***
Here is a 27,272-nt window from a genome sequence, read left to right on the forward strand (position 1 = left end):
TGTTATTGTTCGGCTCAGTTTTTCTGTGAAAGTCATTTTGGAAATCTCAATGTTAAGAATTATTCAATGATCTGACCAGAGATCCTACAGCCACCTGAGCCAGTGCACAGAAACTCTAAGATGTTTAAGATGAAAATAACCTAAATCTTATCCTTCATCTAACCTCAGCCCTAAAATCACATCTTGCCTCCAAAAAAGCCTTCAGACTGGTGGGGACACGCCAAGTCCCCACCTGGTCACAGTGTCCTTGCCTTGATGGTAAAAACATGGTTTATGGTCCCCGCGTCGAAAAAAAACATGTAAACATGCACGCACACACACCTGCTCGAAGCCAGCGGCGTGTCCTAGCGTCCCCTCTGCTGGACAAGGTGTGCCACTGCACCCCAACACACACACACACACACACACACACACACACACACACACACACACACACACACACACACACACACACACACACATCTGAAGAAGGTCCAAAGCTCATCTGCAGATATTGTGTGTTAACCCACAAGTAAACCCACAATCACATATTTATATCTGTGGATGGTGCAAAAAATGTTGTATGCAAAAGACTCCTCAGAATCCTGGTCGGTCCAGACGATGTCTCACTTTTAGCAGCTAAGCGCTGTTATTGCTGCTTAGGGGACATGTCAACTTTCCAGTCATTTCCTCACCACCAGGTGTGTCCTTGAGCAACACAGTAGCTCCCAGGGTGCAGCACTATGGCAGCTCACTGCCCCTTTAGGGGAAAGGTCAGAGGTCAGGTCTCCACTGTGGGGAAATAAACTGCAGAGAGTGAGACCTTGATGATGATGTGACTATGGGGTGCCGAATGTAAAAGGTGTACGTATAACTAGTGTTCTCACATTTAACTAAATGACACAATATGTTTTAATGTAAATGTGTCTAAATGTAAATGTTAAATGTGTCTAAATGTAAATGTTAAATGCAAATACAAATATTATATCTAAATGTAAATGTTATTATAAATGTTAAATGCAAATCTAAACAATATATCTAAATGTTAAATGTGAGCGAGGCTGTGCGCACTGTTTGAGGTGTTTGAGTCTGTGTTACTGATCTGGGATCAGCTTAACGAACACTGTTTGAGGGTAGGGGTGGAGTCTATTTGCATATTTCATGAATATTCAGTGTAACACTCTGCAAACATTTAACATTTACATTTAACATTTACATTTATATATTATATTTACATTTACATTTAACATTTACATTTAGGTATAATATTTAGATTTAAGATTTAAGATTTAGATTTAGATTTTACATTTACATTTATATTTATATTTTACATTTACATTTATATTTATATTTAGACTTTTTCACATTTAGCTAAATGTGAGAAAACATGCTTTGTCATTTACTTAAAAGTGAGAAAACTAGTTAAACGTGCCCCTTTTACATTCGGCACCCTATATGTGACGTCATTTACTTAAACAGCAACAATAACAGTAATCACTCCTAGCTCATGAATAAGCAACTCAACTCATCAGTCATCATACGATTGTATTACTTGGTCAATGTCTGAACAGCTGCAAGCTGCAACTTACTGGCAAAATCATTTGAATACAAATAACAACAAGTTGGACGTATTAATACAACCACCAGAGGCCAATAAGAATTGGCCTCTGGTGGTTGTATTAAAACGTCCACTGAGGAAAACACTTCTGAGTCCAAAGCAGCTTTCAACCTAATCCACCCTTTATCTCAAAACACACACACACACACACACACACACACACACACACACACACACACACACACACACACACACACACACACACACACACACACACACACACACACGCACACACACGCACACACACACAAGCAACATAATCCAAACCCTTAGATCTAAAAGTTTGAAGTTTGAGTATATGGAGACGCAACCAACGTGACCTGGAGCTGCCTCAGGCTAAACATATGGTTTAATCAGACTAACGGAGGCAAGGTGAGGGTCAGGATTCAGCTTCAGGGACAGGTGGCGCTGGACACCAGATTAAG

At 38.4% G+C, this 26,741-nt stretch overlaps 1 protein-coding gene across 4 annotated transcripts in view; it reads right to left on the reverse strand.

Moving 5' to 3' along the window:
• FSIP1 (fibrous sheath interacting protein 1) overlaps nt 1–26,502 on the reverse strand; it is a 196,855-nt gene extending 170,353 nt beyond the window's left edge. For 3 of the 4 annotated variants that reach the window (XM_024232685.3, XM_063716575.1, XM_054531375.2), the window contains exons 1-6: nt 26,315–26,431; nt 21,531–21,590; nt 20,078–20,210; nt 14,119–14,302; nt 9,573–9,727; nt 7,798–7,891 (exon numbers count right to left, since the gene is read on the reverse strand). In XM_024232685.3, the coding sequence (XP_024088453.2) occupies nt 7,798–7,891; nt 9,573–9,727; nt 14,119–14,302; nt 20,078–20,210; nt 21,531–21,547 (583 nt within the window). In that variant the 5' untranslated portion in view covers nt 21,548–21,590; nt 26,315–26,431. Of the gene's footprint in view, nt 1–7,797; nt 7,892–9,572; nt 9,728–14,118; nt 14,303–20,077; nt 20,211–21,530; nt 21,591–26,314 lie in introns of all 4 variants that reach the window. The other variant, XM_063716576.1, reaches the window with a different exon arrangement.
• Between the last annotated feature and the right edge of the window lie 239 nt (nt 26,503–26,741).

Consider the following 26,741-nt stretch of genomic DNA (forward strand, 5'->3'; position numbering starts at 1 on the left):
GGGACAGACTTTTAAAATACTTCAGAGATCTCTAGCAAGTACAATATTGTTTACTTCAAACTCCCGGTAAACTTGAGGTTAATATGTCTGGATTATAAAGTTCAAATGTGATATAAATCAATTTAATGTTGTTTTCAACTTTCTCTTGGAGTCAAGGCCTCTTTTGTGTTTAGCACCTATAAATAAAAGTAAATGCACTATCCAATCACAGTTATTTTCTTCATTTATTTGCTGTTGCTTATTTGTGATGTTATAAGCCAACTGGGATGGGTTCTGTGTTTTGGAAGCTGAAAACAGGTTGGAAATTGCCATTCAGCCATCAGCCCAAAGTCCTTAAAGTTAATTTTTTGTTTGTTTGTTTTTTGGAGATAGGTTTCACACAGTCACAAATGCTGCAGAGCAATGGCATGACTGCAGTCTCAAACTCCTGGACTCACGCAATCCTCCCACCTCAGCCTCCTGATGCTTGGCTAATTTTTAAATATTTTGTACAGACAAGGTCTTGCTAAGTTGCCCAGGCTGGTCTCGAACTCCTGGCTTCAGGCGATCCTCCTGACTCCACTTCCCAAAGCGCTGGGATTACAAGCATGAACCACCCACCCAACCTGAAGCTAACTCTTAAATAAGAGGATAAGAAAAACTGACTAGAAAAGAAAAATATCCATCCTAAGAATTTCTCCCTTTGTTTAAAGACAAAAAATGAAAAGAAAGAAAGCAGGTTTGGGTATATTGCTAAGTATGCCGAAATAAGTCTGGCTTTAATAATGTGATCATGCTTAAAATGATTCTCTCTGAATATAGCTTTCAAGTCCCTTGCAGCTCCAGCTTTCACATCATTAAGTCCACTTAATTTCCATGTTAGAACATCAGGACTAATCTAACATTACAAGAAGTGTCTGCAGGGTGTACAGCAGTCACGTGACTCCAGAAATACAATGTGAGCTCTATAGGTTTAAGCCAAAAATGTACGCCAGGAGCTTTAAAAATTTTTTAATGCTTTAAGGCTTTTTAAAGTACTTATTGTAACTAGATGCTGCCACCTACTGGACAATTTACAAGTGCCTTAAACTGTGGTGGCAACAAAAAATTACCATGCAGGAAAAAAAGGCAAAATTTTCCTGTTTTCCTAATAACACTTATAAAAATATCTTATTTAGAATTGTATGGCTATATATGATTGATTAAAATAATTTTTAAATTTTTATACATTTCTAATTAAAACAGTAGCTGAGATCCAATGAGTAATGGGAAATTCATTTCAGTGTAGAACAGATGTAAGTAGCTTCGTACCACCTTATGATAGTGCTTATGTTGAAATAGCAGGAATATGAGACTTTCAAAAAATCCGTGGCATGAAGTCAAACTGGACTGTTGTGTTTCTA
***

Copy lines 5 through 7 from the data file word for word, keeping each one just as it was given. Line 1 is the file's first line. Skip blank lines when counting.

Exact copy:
• FSIP1 (fibrous sheath interacting protein 1) overlaps nt 1–26,502 on the reverse strand; it is a 196,855-nt gene extending 170,353 nt beyond the window's left edge. For 3 of the 4 annotated variants that reach the window (XM_024232685.3, XM_063716575.1, XM_054531375.2), the window contains exons 1-6: nt 26,315–26,431; nt 21,531–21,590; nt 20,078–20,210; nt 14,119–14,302; nt 9,573–9,727; nt 7,798–7,891 (exon numbers count right to left, since the gene is read on the reverse strand). In XM_024232685.3, the coding sequence (XP_024088453.2) occupies nt 7,798–7,891; nt 9,573–9,727; nt 14,119–14,302; nt 20,078–20,210; nt 21,531–21,547 (583 nt within the window). In that variant the 5' untranslated portion in view covers nt 21,548–21,590; nt 26,315–26,431. Of the gene's footprint in view, nt 1–7,797; nt 7,892–9,572; nt 9,728–14,118; nt 14,303–20,077; nt 20,211–21,530; nt 21,591–26,314 lie in introns of all 4 variants that reach the window. The other variant, XM_063716576.1, reaches the window with a different exon arrangement.
• Between the last annotated feature and the right edge of the window lie 239 nt (nt 26,503–26,741).

Consider the following 26,741-nt stretch of genomic DNA (forward strand, 5'->3'; position numbering starts at 1 on the left):